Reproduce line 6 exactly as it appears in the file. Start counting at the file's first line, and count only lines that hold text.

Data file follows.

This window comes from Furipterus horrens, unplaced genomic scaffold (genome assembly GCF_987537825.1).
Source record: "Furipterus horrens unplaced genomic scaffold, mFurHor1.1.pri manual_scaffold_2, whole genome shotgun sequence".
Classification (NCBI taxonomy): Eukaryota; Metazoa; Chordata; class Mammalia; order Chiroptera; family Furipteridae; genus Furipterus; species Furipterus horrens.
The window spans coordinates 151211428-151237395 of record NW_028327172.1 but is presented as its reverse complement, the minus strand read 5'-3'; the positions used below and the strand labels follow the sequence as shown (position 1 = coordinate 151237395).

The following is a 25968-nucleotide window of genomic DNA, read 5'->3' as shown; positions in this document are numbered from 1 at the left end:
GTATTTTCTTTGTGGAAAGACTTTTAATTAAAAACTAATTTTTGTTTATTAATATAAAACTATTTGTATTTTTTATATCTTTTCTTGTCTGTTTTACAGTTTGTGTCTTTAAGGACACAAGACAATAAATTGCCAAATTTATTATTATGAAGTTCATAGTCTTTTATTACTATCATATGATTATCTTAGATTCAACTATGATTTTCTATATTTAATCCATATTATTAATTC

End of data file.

GTATTTTCTTTGTGGAAAGACTTTTAATTAAAAACTAATTTTTGTTTATTAATATAAAACTATTTGTATTTTTTATATCTTTTCTTGTCTGTTTTACAGTTTGTGTCTTTAAGGACACAAGACAATAAATTGCCAAATTTATTATTATGAAGTTCATAGTCTTTTATTACTATCATATGATTATCTTAGATTCAACTATGATTTTCTATATTTAATCCATATTATTAATTC